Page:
Everyone hopes it never happens to them, but it’s almost inevitable: That bright, shiny new car gets a scratch. When it happens, the driver often wonders if it’s better to pay someone to fix it, or to try a DIY approach. For slightly damaged areas, it can be a rewarding job if one follows the steps listed below.
Find a Precise Color Match
The first step is to find the right color. After all, there’s no point in DIY scratch repair if the result is more noticeable than the scratch! Colors go by many different names, and what’s right on one car can be completely wrong on another. The best way to get an exact match is to find the color code, which is typically printed on a sticker that’s in the glove compartment, on the firewall, or on the driver’s doorjamb.
Determine What Can (and Can’t) be Fixed
After finding and buying the right color of car touch up paint, find out which spots can be fixed. A major ding or dent typically needs professional service, as do scratches bigger than the tip of a pencil eraser. Remember that a bit of paint can go a long way. Test the color on an inconspicuous spot on the car’s body.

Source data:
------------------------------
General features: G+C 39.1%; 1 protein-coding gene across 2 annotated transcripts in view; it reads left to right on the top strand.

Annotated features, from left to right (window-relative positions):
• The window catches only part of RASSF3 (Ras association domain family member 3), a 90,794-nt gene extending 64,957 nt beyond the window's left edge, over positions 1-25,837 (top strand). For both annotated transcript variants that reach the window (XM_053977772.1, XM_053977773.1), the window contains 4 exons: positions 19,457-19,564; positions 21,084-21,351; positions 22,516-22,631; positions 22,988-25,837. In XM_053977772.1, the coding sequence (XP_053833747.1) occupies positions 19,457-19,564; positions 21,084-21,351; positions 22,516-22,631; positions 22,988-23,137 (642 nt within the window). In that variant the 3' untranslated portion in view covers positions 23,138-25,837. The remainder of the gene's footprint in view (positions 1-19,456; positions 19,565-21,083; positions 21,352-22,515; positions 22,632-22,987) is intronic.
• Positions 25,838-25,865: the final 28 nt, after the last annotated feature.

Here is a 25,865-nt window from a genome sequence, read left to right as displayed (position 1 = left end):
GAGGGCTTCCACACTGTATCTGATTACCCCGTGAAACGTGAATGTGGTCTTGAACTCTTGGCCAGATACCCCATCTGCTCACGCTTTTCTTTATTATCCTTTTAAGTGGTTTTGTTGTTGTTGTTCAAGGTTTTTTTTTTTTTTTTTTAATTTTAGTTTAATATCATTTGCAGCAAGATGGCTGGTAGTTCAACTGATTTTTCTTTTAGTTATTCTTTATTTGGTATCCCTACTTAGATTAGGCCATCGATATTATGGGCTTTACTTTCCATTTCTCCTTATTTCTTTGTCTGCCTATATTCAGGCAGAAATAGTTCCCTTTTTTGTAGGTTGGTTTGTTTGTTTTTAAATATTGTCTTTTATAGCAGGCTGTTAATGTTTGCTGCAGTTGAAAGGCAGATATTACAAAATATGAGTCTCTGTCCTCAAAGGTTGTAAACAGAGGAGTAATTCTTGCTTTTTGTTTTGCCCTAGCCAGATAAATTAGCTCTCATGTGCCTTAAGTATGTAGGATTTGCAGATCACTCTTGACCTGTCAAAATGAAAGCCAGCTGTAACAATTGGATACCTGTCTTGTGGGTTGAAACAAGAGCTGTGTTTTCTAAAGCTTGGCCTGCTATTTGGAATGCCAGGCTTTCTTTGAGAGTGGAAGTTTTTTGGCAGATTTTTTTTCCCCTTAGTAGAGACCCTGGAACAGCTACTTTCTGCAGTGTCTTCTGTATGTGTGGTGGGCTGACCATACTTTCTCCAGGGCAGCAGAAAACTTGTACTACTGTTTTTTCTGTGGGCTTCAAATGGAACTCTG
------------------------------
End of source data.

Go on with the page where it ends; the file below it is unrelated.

Clean and Prep for a Lasting Repair
Be sure to remove any residue by washing the car with dish soap or a grease remover. For rust to start, oxygen is needed, and most fillers and primers will prevent the formation of rust. It’s important not to file or scrape paint off, as it will cause more damage. Apply the filler or primer and let it dry.
Apply Dots of Paint for an Even Finish
Apply the touch-up paint to the area with the finest-tipped brush available. Use a dabbing motion, as it doesn’t leave stroke marks. If it needs a second coat, allow the first to dry completely before proceeding.
After the paint is applied, allow it to cure for a full 24 hours. Wash the vehicle and polish it by hand, giving the painted area a bit of extra attention. When the job is finished, tightly seal the paint container and keep it in a cool and dry place for the next use.